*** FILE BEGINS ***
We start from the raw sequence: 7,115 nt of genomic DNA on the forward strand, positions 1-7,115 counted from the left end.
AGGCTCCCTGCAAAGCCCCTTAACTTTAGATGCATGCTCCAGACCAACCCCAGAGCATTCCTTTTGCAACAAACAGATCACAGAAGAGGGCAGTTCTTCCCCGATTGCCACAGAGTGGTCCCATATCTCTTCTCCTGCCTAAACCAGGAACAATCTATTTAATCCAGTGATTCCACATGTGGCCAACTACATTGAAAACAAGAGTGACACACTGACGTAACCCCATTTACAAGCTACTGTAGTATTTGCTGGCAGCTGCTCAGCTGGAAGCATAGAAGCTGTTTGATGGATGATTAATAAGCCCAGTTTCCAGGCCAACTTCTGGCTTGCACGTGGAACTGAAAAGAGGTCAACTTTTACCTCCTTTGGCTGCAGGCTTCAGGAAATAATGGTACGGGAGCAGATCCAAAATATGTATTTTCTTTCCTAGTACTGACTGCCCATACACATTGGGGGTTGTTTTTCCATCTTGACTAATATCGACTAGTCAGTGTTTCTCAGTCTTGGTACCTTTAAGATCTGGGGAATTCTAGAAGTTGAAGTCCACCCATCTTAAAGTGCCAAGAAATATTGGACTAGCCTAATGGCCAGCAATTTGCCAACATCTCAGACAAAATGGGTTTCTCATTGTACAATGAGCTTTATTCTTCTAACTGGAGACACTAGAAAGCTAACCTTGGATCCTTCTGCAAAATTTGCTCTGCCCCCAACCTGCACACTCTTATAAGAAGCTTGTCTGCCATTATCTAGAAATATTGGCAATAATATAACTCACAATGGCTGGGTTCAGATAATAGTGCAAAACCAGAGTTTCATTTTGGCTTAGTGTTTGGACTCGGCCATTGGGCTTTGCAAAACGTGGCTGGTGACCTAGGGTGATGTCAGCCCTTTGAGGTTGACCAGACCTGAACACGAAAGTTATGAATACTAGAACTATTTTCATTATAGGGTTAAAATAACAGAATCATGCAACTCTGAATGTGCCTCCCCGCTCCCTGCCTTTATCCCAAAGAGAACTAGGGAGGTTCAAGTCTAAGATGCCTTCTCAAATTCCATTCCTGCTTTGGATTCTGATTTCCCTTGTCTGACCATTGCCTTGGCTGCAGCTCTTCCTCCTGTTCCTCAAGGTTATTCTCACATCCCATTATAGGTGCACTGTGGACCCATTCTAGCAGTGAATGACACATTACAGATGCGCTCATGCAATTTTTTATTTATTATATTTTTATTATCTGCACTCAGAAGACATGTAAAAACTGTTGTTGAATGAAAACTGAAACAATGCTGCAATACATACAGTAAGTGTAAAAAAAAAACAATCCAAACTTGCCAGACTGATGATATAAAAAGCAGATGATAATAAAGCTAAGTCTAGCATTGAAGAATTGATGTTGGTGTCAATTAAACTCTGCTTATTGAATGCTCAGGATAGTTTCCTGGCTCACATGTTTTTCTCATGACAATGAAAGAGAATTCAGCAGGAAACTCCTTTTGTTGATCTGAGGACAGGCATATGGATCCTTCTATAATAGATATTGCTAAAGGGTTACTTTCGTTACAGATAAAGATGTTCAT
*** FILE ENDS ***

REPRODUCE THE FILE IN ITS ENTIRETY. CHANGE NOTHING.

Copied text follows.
We start from the raw sequence: 7,115 nt of genomic DNA on the forward strand, positions 1-7,115 counted from the left end.
AGGCTCCCTGCAAAGCCCCTTAACTTTAGATGCATGCTCCAGACCAACCCCAGAGCATTCCTTTTGCAACAAACAGATCACAGAAGAGGGCAGTTCTTCCCCGATTGCCACAGAGTGGTCCCATATCTCTTCTCCTGCCTAAACCAGGAACAATCTATTTAATCCAGTGATTCCACATGTGGCCAACTACATTGAAAACAAGAGTGACACACTGACGTAACCCCATTTACAAGCTACTGTAGTATTTGCTGGCAGCTGCTCAGCTGGAAGCATAGAAGCTGTTTGATGGATGATTAATAAGCCCAGTTTCCAGGCCAACTTCTGGCTTGCACGTGGAACTGAAAAGAGGTCAACTTTTACCTCCTTTGGCTGCAGGCTTCAGGAAATAATGGTACGGGAGCAGATCCAAAATATGTATTTTCTTTCCTAGTACTGACTGCCCATACACATTGGGGGTTGTTTTTCCATCTTGACTAATATCGACTAGTCAGTGTTTCTCAGTCTTGGTACCTTTAAGATCTGGGGAATTCTAGAAGTTGAAGTCCACCCATCTTAAAGTGCCAAGAAATATTGGACTAGCCTAATGGCCAGCAATTTGCCAACATCTCAGACAAAATGGGTTTCTCATTGTACAATGAGCTTTATTCTTCTAACTGGAGACACTAGAAAGCTAACCTTGGATCCTTCTGCAAAATTTGCTCTGCCCCCAACCTGCACACTCTTATAAGAAGCTTGTCTGCCATTATCTAGAAATATTGGCAATAATATAACTCACAATGGCTGGGTTCAGATAATAGTGCAAAACCAGAGTTTCATTTTGGCTTAGTGTTTGGACTCGGCCATTGGGCTTTGCAAAACGTGGCTGGTGACCTAGGGTGATGTCAGCCCTTTGAGGTTGACCAGACCTGAACACGAAAGTTATGAATACTAGAACTATTTTCATTATAGGGTTAAAATAACAGAATCATGCAACTCTGAATGTGCCTCCCCGCTCCCTGCCTTTATCCCAAAGAGAACTAGGGAGGTTCAAGTCTAAGATGCCTTCTCAAATTCCATTCCTGCTTTGGATTCTGATTTCCCTTGTCTGACCATTGCCTTGGCTGCAGCTCTTCCTCCTGTTCCTCAAGGTTATTCTCACATCCCATTATAGGTGCACTGTGGACCCATTCTAGCAGTGAATGACACATTACAGATGCGCTCATGCAATTTTTTATTTATTATATTTTTATTATCTGCACTCAGAAGACATGTAAAAACTGTTGTTGAATGAAAACTGAAACAATGCTGCAATACATACAGTAAGTGTAAAAAAAAAACAATCCAAACTTGCCAGACTGATGATATAAAAAGCAGATGATAATAAAGCTAAGTCTAGCATTGAAGAATTGATGTTGGTGTCAATTAAACTCTGCTTATTGAATGCTCAGGATAGTTTCCTGGCTCACATGTTTTTCTCATGACAATGAAAGAGAATTCAGCAGGAAACTCCTTTTGTTGATCTGAGGACAGGCATATGGATCCTTCTATAATAGATATTGCTAAAGGGTTACTTTCGTTACAGATAAAGATGTTCAT